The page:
Expert Q&A

Is it safe to take medication after it’s expired?

BY: Michael Castleman

In some cases, yes. The Food and Drug Administration requires all prescription and over-the-counter medications to carry expiration dates. But some health experts contend that they are meaningless.

Critics of expiration dates cite one FDA study of more than 100 drugs purchased by the U.S. Army. Ninety percent were still fresh, safe and effective several years after their expiration dates.

However, “the Army study examined drugs stored under ideal conditions in unopened manufacturer containers,” notes Bona E. Benjamin, R.Ph., director of medication-use quality improvement for the American Society of Health-System Pharmacists. Drugs kept in this manner tend to have a long shelf life. But that’s not how most of us treat our medicines, and many everyday factors can decrease shelf life, including:

•     Frequent opening and closing

•     Exposure to moisture, heat or light

•     Shaking or dropping the container or pills

•     Handling the medication, especially with wet hands

In fact, when your pharmacist opens a manufacturers’ container and transfers the drug to another container, “that action alone reduces shelf life,” says Benjamin.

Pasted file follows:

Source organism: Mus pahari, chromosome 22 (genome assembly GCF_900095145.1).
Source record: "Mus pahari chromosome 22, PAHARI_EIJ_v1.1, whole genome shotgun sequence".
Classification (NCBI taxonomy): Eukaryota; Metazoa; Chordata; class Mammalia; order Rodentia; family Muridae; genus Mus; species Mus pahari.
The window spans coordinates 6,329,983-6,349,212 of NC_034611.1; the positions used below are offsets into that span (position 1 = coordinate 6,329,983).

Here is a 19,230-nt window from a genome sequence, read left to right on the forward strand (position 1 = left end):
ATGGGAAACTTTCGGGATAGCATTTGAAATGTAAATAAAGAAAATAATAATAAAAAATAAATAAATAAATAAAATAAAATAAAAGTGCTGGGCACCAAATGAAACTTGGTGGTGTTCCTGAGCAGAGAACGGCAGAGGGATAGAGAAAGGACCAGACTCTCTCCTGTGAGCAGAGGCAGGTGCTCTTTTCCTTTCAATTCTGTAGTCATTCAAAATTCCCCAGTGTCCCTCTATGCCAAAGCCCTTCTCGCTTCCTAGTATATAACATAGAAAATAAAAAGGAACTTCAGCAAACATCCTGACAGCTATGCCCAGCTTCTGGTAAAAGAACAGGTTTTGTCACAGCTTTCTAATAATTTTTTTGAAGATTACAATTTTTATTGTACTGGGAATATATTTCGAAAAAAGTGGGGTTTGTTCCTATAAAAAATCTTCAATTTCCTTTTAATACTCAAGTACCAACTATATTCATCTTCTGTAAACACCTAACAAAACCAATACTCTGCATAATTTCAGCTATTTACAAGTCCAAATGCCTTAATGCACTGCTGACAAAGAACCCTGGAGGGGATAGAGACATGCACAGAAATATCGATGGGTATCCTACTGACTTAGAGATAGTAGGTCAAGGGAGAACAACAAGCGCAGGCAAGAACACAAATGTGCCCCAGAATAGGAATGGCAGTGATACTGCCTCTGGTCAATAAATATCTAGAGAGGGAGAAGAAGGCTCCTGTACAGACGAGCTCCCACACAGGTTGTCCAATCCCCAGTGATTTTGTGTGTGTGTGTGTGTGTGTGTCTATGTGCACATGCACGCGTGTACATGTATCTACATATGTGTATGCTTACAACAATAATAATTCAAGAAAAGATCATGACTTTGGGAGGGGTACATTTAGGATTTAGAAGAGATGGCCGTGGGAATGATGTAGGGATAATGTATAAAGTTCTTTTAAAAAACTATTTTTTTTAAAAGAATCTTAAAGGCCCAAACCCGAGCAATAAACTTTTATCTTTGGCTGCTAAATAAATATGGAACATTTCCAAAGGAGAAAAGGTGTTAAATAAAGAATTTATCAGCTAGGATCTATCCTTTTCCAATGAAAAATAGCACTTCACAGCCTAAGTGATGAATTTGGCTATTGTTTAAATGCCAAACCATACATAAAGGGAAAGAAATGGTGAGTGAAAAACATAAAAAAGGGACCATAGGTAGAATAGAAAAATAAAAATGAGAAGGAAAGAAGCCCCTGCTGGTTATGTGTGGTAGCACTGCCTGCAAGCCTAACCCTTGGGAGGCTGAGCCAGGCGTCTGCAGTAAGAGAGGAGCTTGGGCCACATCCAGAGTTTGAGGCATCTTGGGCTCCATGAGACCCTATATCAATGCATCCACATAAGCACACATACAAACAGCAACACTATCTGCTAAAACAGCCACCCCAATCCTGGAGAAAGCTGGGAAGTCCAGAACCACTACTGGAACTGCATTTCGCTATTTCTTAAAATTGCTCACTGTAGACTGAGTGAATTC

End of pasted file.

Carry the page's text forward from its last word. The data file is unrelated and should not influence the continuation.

In addition, the following medications have a short shelf life and should always be discarded once they expire:

•     Liquid antibiotics

•     Eye drops

•     Thyroid hormone

•     Insulin

•     Nitroglycerin

•     Warfarin

•     Digoxin

•     Phenytoin and carbamazepine

However, most other drugs don’t become instantly unusable on the day they expire. So if you go to your medicine cabinet with a headache or heartburn only to find that your remedy has expired, don’t despair: Chances are it’s still safe to use as long as the tablets or capsules have not changed or vary in color, do not have a strange odor, are not crumbling and do not appear damaged. But don’t keep expired medication indefinitely. “I tell people to go through their medicine cabinets annually and discard expired drugs,” advises Benjamin.



Michael Castleman has been called "one of the nation's leading health writers" (Library Journal). He is the author of 11 consumer health books and more than 1,500 health articles for magazines and the Web. Michael is a frequent contributor to Live Right Live Well.



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